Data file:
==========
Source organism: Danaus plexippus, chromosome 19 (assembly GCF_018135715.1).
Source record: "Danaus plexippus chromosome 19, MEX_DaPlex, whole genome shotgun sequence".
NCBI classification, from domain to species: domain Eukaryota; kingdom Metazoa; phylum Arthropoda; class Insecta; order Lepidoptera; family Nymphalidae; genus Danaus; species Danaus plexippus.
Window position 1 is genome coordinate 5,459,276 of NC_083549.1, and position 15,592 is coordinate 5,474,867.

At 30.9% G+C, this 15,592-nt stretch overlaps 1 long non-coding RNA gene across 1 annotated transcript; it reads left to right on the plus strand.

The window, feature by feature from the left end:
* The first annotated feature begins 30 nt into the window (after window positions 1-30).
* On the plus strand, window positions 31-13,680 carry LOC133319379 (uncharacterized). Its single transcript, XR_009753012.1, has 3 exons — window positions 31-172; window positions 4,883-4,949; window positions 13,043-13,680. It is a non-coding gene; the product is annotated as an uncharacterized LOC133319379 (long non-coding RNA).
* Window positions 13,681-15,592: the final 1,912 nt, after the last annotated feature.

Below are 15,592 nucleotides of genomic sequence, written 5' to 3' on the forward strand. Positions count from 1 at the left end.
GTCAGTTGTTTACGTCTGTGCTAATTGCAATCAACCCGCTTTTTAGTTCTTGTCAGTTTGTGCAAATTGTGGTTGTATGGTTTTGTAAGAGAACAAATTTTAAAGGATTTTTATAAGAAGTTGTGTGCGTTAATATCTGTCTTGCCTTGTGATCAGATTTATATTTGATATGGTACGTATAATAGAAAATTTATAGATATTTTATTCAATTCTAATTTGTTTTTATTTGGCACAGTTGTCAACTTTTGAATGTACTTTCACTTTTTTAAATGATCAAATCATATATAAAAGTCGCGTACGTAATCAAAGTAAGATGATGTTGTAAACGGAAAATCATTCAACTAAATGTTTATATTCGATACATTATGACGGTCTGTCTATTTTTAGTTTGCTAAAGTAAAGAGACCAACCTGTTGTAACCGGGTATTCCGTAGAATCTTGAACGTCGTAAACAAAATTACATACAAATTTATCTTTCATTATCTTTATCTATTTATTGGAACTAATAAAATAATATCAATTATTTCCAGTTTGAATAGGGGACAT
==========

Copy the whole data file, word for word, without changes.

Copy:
Source organism: Danaus plexippus, chromosome 19 (assembly GCF_018135715.1).
Source record: "Danaus plexippus chromosome 19, MEX_DaPlex, whole genome shotgun sequence".
NCBI classification, from domain to species: domain Eukaryota; kingdom Metazoa; phylum Arthropoda; class Insecta; order Lepidoptera; family Nymphalidae; genus Danaus; species Danaus plexippus.
Window position 1 is genome coordinate 5,459,276 of NC_083549.1, and position 15,592 is coordinate 5,474,867.

At 30.9% G+C, this 15,592-nt stretch overlaps 1 long non-coding RNA gene across 1 annotated transcript; it reads left to right on the plus strand.

The window, feature by feature from the left end:
* The first annotated feature begins 30 nt into the window (after window positions 1-30).
* On the plus strand, window positions 31-13,680 carry LOC133319379 (uncharacterized). Its single transcript, XR_009753012.1, has 3 exons — window positions 31-172; window positions 4,883-4,949; window positions 13,043-13,680. It is a non-coding gene; the product is annotated as an uncharacterized LOC133319379 (long non-coding RNA).
* Window positions 13,681-15,592: the final 1,912 nt, after the last annotated feature.

Below are 15,592 nucleotides of genomic sequence, written 5' to 3' on the forward strand. Positions count from 1 at the left end.
GTCAGTTGTTTACGTCTGTGCTAATTGCAATCAACCCGCTTTTTAGTTCTTGTCAGTTTGTGCAAATTGTGGTTGTATGGTTTTGTAAGAGAACAAATTTTAAAGGATTTTTATAAGAAGTTGTGTGCGTTAATATCTGTCTTGCCTTGTGATCAGATTTATATTTGATATGGTACGTATAATAGAAAATTTATAGATATTTTATTCAATTCTAATTTGTTTTTATTTGGCACAGTTGTCAACTTTTGAATGTACTTTCACTTTTTTAAATGATCAAATCATATATAAAAGTCGCGTACGTAATCAAAGTAAGATGATGTTGTAAACGGAAAATCATTCAACTAAATGTTTATATTCGATACATTATGACGGTCTGTCTATTTTTAGTTTGCTAAAGTAAAGAGACCAACCTGTTGTAACCGGGTATTCCGTAGAATCTTGAACGTCGTAAACAAAATTACATACAAATTTATCTTTCATTATCTTTATCTATTTATTGGAACTAATAAAATAATATCAATTATTTCCAGTTTGAATAGGGGACAT